Nicholas Chapman: Was Fr. Samuel Domien a Greek Catholic? Part 3

Editor’s note: What follows is the last of three articles by Nicholas Chapman on Fr. Samuel Domien, the first Orthodox priest known to have set foot in the Western Hemisphere. Domien was fascinated with electricity and became friends with Benjamin Franklin, who mentions Domien in his letters. To read Nicholas’ original article on Domien, from…

This week in American Orthodox history (June 4-10)

June 10, 1870: The Holy Synod of the Russian Orthodox Church created the Diocese of the Aleutian Islands and Alaska. Previously, Alaska — or, before its 1867 sale to the United States, “Russian America” — was part of the Diocese of Kamchatka. Making Alaska its own diocese was part of the transition in the wake…

Nicholas Chapman: Was Fr. Samuel Domien a Greek Catholic? Part 2

Editor’s note: What follows is the second of three articles by Nicholas Chapman on Fr. Samuel Domien, the first Orthodox priest known to have set foot in the Western Hemisphere. Domien was fascinated with electricity and became friends with Benjamin Franklin, who mentions Domien in his letters. To read Nicholas’ original article on Domien, from…

This week in American Orthodox history (May 28-June 3)

This week’s article is embarrassingly short — so short that I don’t think it actually qualifies as an “article.” I’ve just been pulled in all directions lately, and haven’t been able to give this site the time I’d like. We’ve got several fascinating article in the pipeline, though, including pieces from Nicholas Chapman and Deacon…

St. Innocent’s first homily as Metropolitan of Moscow

After the death of St. Philaret Drozdov, St. Innocent, the former missionary to Alaska and Siberia, was chosen to be his replacement as Metropolitan of Moscow. Below is his first pastoral address as Metropolitan, given in Moscow’s Dormition (Assumption) Cathedral on May 26, 1868 — 142 years ago today. The address was printed in the…

Nicholas Chapman: Was Fr. Samuel Domien a Greek Catholic? Part 1

Editor’s note: What follows is the first of three articles by Nicholas Chapman on Fr. Samuel Domien, the first Orthodox priest known to have set foot in the Western Hemisphere. Domien was fascinated with electricity and became friends with Benjamin Franklin, who mentions Domien in his letters. To read Nicholas’ original article on Domien, click…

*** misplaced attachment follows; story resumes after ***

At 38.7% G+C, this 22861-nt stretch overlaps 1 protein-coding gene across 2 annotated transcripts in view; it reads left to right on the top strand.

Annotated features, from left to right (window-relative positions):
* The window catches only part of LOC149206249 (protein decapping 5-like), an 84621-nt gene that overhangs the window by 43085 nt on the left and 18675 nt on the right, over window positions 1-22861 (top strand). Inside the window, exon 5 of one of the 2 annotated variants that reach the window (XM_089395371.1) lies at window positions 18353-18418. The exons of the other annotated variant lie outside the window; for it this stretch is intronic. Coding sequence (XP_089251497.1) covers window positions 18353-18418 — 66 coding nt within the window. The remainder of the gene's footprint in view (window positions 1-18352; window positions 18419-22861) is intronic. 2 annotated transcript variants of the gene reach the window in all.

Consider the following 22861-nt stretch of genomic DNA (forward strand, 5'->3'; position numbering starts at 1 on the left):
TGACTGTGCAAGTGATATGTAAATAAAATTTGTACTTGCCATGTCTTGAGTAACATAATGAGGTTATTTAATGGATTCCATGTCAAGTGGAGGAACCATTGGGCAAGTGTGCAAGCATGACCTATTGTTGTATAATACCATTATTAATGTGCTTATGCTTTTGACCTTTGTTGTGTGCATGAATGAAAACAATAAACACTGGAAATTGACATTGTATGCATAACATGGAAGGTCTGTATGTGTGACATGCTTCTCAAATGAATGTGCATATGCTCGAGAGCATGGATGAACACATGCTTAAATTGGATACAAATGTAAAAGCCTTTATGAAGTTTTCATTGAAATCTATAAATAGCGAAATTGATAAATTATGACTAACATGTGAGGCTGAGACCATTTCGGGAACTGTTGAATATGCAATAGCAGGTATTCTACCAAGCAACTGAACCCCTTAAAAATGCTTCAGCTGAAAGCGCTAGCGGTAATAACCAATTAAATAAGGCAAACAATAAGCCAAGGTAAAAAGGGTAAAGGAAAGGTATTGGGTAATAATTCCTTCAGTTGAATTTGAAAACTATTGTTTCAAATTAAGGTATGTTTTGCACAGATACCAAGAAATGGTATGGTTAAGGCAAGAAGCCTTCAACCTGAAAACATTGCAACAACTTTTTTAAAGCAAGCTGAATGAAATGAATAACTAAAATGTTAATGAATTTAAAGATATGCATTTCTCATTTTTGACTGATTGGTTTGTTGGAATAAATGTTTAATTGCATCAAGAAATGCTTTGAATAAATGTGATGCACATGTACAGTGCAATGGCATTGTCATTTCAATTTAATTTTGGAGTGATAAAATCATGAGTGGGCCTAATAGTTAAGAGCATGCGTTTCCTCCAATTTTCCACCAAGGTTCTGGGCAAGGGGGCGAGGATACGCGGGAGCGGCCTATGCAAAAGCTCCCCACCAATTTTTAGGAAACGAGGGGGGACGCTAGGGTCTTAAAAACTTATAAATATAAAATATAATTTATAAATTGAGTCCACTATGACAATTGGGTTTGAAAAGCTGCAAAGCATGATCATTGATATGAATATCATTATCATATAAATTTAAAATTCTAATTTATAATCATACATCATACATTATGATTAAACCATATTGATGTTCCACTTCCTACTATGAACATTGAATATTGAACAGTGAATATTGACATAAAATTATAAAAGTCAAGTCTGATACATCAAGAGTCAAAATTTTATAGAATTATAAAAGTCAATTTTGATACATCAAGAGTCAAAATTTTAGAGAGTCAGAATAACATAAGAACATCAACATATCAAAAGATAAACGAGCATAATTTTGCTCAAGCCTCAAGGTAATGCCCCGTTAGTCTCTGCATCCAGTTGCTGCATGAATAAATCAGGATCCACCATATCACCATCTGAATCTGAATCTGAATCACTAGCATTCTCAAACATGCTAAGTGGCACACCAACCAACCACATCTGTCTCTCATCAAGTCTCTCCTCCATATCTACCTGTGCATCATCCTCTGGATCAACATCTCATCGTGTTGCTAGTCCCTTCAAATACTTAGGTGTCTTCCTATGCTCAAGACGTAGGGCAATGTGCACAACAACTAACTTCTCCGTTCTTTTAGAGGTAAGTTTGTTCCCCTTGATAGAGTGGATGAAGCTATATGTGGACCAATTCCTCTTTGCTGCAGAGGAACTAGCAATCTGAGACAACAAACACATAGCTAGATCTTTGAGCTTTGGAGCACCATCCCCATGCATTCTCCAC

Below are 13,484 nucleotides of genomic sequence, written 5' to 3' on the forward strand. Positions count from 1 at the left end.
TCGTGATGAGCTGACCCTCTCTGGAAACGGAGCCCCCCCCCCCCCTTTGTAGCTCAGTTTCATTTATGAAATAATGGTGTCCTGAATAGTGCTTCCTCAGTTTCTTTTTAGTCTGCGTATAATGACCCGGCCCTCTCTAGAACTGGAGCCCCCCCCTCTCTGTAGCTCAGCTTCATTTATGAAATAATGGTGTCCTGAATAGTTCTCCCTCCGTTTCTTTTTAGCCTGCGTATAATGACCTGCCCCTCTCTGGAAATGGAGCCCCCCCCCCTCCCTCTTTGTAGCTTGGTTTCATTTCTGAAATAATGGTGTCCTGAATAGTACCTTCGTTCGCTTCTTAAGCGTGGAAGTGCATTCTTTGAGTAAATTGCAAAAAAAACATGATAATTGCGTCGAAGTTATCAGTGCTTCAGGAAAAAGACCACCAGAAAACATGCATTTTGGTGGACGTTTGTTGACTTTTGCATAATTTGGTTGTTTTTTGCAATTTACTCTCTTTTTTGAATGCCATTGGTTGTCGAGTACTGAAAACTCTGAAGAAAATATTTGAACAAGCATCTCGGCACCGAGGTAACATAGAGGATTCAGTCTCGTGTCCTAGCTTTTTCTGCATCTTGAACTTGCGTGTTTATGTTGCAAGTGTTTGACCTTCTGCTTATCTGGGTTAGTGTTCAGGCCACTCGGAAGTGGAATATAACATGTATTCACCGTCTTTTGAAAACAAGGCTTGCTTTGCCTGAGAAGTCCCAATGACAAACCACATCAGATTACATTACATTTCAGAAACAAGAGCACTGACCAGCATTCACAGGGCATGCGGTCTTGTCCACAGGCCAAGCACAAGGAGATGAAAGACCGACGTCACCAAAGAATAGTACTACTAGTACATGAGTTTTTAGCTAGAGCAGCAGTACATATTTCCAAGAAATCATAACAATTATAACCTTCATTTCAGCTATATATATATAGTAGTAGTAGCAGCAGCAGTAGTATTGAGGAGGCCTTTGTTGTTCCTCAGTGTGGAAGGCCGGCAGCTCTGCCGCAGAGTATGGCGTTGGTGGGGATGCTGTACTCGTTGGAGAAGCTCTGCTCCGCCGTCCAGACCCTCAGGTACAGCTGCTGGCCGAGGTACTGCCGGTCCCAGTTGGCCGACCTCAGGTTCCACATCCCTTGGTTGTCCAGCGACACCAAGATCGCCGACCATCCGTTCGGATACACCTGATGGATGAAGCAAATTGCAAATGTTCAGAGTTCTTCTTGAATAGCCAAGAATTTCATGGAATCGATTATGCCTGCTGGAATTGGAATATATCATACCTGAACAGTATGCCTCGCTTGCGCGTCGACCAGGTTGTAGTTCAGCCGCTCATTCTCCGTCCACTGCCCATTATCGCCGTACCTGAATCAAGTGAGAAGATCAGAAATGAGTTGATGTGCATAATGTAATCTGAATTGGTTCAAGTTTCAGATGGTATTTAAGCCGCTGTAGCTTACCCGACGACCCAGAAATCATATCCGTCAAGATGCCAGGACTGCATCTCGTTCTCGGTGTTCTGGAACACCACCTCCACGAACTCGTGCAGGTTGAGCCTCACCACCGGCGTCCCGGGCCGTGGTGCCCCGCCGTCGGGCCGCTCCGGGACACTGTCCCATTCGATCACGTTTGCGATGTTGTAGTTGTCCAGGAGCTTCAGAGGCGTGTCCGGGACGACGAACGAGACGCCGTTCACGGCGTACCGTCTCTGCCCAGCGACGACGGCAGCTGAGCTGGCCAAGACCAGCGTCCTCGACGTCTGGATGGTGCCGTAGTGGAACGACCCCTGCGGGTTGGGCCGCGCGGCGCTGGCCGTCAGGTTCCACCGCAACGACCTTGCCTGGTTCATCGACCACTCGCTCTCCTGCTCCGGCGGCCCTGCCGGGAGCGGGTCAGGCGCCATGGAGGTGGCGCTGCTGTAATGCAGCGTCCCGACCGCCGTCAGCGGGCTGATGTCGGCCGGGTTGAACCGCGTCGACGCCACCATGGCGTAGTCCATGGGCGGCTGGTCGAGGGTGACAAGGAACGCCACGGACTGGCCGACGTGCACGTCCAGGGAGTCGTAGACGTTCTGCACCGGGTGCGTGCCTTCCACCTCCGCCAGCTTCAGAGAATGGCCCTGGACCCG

Film on Yup’ik Orthodox of Alaska in development

A young filmmaker, Dmitry Trakovsky, is working on a really exciting project: a documentary on the Orthodox Yup’ik people of Alaska. Here’s how Trakovsky describes the film on his fundraising page at Kickstarter.com: This feature-length documentary embarks on a voyage down the murky waters of the Kuskokwim and Yukon Rivers of southwestern Alaska, to the…

This week in American Orthodox history (May 21-27)

May 21, 1851: Michael Ziorov — the future Bishop Nicholas, head of the Russian Mission in North America — was born in the District of Kherson, in what was then the Russian Empire and what is today Ukraine. As a layman, he served as Inspector for two seminaries. At 36, he was tonsured a monk,…

Turkevich_Metr_Leonty (c1950)

Met. Leonty: A Life in Moments

As Matthew pointed out in his post yesterday, this week marks the 47th anniversary of the death of one of the truly  great Orthodox churchmen of the 20th century, Metropolitan Leonty Turkevich.  With an ecclesiastical career in the United States spanning from 1906 to 1965, there are few figures in the history of Orthodoxy in America…

This week in American Orthodox history (May 14-20)

May 17, 1870: The newly ordained convert priest Fr. Nicholas Bjerring celebrated his first Divine Liturgy in St. Petersburg, Russia. He didn’t know Church Slavonic, so he served in German. May 19, 1884: Archimandrite Stephen Hatherly, a convert priest from England, arrived in Philadelphia. I wrote about Hatherly’s visit almost three years ago. The basic…